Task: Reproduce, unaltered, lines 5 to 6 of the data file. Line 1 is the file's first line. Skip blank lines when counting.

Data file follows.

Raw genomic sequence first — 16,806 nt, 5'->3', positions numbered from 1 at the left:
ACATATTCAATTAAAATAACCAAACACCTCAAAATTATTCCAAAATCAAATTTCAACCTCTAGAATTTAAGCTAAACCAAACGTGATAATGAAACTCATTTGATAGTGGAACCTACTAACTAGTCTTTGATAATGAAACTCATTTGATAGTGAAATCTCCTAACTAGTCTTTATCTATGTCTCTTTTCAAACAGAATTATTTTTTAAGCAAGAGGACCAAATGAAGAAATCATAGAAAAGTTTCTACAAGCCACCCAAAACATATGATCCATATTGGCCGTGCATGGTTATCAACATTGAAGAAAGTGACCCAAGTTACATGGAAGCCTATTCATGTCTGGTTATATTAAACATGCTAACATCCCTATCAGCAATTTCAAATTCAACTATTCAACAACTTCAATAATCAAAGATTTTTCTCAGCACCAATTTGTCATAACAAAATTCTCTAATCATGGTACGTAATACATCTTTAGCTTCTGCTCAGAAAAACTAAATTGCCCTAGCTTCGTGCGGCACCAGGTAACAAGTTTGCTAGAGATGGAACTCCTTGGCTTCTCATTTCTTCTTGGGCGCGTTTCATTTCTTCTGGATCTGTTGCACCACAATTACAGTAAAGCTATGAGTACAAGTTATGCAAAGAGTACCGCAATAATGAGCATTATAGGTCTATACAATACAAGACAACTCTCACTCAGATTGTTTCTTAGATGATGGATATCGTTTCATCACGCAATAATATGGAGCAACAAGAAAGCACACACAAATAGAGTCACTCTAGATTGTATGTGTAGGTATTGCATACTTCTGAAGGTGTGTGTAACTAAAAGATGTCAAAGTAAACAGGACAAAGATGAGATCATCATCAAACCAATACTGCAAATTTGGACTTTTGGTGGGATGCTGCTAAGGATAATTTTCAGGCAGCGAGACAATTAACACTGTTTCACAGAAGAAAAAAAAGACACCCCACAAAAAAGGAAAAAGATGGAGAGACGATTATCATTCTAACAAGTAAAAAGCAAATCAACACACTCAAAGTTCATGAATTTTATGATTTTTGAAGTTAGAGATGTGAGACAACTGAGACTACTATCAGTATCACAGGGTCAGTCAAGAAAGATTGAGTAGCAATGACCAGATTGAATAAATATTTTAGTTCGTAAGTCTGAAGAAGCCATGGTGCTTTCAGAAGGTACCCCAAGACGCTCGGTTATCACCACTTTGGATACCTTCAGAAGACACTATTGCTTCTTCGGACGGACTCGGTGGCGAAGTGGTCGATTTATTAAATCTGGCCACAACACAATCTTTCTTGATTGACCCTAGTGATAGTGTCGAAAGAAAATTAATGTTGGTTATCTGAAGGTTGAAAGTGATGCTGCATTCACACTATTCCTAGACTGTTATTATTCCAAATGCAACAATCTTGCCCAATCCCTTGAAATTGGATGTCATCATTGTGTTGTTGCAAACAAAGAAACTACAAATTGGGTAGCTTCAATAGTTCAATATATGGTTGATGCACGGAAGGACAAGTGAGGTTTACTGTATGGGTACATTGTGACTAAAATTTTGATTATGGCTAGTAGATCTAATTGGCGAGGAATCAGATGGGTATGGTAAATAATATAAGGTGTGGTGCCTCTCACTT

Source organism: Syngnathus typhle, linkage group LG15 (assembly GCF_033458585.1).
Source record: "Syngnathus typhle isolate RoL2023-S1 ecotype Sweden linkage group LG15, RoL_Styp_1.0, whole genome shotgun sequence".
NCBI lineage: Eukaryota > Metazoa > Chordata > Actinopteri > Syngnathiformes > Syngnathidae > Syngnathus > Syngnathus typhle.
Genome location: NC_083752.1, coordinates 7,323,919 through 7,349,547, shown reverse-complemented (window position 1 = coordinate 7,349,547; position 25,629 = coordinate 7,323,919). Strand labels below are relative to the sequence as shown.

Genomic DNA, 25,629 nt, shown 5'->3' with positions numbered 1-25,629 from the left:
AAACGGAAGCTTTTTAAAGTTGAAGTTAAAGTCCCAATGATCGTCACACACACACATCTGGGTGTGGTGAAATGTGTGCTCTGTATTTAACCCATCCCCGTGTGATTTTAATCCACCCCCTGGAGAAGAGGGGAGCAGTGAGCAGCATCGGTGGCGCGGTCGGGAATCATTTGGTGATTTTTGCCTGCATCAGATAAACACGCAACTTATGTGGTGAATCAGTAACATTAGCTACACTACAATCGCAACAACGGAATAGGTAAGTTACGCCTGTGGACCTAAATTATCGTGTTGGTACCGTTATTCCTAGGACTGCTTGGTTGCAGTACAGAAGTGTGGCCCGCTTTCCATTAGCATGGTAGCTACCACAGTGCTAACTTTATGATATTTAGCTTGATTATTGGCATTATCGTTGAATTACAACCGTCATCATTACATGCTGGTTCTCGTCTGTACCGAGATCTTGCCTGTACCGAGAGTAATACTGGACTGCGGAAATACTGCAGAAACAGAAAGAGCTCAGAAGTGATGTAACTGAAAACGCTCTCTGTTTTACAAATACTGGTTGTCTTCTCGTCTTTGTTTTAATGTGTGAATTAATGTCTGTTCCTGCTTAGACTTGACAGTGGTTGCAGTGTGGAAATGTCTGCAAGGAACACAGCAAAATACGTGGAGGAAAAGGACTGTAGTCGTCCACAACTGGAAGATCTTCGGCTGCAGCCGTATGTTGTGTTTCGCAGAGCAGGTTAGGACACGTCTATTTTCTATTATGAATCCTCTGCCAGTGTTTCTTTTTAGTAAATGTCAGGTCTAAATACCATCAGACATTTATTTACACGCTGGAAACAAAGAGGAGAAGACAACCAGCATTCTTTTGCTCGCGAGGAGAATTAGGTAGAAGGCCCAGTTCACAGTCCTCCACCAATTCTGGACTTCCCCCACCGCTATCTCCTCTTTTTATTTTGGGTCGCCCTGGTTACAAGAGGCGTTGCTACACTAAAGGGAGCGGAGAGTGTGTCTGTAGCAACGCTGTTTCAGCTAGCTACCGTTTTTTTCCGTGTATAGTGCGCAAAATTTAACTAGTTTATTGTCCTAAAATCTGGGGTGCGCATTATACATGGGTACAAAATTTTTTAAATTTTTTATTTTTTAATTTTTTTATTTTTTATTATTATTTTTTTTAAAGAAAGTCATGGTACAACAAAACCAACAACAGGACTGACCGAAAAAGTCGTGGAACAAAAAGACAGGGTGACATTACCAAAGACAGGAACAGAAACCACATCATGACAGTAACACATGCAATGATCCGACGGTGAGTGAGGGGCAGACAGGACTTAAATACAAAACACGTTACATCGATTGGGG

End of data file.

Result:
NCBI lineage: Eukaryota > Metazoa > Chordata > Actinopteri > Syngnathiformes > Syngnathidae > Syngnathus > Syngnathus typhle.
Genome location: NC_083752.1, coordinates 7,323,919 through 7,349,547, shown reverse-complemented (window position 1 = coordinate 7,349,547; position 25,629 = coordinate 7,323,919). Strand labels below are relative to the sequence as shown.